Testosterone injections are hormone treatments. Their primary use is as a treatment for sexual dysfunction in males and postmenopausal symptoms in females with a testosterone deficiency. Transgender men and nonbinary people may also use testosterone injections as part of masculinizing therapy.
When a person receives a testosterone injection, the hormone directly enters the body through the muscle. People can choose between two methods:
- self-administering the injections at home, using a home injection kit to inject the hormone into the thigh
- having a doctor administer them into the buttocks muscle during a visit to the doctor’s office
When having testosterone injections, people will usually visit their doctor every few months for monitoring. Treatments could last for a lifetime or be short-term, depending on the individual’s circumstances.
Testosterone side effects
Get emergency medical help if you have any signs of an allergic reaction to testosterone: hives; difficult breathing; swelling of your face, lips, tongue, or throat.
Get emergency medical help if you have any signs of a blood clot in the lung after using testosterone. These symptoms include chest pain, dizziness, trouble breathing, urge to cough, throat tightening and fainting.
Misuse of testosterone can cause dangerous or irreversible effects, such as enlarged breasts, small testicles, infertility, high blood pressure, heart attack, stroke, liver disease, bone growth problems, addiction, and mental effects such as aggression and violence.
Call your doctor at once if you have:
- chest pain or pressure, pain spreading to your jaw or shoulder;
- swelling in your ankles or feet, rapid weight gain;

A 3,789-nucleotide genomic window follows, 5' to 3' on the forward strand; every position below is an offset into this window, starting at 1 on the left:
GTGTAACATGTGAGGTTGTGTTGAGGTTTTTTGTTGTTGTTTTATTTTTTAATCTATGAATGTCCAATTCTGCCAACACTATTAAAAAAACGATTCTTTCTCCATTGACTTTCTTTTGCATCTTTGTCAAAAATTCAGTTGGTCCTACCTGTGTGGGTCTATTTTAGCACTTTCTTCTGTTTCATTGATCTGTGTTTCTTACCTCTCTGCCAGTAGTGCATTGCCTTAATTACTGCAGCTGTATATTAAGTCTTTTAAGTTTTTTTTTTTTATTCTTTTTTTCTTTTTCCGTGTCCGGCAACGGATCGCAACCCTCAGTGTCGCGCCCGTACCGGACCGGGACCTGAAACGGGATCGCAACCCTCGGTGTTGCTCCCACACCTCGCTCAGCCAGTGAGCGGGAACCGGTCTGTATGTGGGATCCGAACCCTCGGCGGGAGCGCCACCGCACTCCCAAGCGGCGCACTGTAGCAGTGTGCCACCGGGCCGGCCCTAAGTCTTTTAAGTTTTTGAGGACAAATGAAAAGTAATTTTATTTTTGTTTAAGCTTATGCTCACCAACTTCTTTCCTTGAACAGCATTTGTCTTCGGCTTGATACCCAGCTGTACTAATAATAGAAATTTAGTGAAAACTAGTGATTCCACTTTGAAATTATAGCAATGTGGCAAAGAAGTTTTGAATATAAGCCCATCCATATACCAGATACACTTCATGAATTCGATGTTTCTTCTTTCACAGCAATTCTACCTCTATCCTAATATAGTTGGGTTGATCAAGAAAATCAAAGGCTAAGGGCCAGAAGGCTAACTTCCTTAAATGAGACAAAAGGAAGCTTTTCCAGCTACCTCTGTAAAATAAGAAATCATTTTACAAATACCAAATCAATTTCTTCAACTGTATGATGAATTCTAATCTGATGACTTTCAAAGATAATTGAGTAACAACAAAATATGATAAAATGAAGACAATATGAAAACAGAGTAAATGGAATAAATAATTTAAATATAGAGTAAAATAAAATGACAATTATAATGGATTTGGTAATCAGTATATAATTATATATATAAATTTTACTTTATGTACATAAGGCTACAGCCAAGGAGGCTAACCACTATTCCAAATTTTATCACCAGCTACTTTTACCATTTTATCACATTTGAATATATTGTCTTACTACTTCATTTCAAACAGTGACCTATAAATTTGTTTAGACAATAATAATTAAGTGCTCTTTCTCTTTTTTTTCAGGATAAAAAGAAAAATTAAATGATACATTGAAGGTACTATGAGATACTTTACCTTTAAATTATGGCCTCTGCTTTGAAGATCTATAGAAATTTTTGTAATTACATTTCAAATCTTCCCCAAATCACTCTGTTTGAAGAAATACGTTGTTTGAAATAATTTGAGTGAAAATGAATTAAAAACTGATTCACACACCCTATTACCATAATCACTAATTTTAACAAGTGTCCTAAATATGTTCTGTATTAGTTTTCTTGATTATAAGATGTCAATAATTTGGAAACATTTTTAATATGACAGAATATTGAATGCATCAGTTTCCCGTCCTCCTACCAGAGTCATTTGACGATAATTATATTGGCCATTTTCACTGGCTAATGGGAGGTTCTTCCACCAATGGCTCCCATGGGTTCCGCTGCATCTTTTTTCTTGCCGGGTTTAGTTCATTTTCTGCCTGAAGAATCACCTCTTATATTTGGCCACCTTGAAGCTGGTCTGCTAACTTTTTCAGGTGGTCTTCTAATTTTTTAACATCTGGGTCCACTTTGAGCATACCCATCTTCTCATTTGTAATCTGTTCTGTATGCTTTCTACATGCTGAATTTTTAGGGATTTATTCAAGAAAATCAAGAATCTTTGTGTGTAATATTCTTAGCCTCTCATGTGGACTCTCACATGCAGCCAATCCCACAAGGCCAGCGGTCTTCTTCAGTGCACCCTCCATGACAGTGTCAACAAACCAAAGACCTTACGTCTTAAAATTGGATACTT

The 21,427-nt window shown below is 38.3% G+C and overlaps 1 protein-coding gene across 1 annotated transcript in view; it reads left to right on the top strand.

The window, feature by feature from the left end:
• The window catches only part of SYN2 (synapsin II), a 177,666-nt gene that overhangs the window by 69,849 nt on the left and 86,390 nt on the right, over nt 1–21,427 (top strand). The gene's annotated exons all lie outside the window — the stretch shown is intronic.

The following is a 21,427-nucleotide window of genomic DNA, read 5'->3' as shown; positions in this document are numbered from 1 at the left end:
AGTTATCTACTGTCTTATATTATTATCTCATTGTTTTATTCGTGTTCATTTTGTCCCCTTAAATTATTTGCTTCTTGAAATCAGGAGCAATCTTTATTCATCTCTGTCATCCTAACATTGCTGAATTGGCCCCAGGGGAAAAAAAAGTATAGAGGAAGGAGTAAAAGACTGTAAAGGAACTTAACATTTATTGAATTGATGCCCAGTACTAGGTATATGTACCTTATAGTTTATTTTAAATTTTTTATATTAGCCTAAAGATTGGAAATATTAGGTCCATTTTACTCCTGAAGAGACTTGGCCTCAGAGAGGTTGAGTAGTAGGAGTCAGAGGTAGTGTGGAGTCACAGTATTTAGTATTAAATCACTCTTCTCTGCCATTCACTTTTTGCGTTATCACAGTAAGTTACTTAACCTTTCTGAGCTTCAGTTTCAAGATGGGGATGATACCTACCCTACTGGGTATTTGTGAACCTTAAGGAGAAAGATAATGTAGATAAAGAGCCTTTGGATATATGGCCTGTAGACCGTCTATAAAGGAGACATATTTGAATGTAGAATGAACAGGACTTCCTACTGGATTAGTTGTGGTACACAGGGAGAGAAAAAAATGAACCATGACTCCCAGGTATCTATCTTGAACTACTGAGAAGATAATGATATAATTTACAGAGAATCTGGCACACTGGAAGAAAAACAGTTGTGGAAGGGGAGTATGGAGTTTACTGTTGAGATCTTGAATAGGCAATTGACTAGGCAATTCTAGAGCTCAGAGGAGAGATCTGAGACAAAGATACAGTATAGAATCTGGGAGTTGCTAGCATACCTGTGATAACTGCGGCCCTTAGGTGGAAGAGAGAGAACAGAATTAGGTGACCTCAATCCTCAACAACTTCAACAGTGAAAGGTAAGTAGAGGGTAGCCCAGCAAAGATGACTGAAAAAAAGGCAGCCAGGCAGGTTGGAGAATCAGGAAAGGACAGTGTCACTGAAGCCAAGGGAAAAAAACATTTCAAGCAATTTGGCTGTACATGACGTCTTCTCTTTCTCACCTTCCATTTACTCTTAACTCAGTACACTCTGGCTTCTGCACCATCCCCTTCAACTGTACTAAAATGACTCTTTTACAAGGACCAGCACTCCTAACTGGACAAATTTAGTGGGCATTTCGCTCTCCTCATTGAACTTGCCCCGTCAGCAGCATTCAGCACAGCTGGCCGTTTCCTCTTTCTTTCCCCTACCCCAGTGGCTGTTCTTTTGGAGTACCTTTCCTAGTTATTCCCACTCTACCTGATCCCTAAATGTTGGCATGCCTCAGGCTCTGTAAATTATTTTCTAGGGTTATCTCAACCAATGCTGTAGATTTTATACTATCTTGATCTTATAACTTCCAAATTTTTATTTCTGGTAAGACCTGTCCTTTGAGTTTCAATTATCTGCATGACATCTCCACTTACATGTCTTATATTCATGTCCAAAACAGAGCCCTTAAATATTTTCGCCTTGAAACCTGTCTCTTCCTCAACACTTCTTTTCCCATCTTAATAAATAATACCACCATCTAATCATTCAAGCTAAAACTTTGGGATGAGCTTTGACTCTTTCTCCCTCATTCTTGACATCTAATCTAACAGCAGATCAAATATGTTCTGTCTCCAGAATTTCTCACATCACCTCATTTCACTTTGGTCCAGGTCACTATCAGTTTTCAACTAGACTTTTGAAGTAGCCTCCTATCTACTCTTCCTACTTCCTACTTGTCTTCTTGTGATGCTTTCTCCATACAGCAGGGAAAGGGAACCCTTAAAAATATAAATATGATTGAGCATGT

- chest pain, sudden cough, wheezing, rapid breathing, coughing up blood;
- pain, swelling, warmth, or redness in one or both legs;
- nausea or vomiting;
- changes in skin color;
- increased or ongoing erection of the penis;
- impotence, ejaculation problems, decreased amounts of semen, decrease in testicle size;
- painful or difficult urination;
- shortness of breath (even with mild exertion);
- stomach pain, constipation, increased thirst or urination, muscle pain or weakness, joint pain, confusion, and feeling tired or restless; or
- upper stomach pain, itching, loss of appetite, dark urine, clay-colored stools, jaundice (yellowing of the skin or eyes).
Women receiving testosterone may develop male characteristics, which could be irreversible if treatment is continued. Call your doctor at once if you notice any of these signs of excess testosterone:
- changes in menstrual periods;
- male-pattern hair growth (such as on the chin or chest);
- hoarse or deepened voice; or
- enlarged clitoris.
Common testosterone side effects (in men or women) may include:
- breast swelling;
- headache, anxiety;
- increased facial or body hair growth, male-pattern baldness;
- increased or decreased interest in sex;
- numbness or tingly feeling; or
- pain or swelling where the medicine was injected.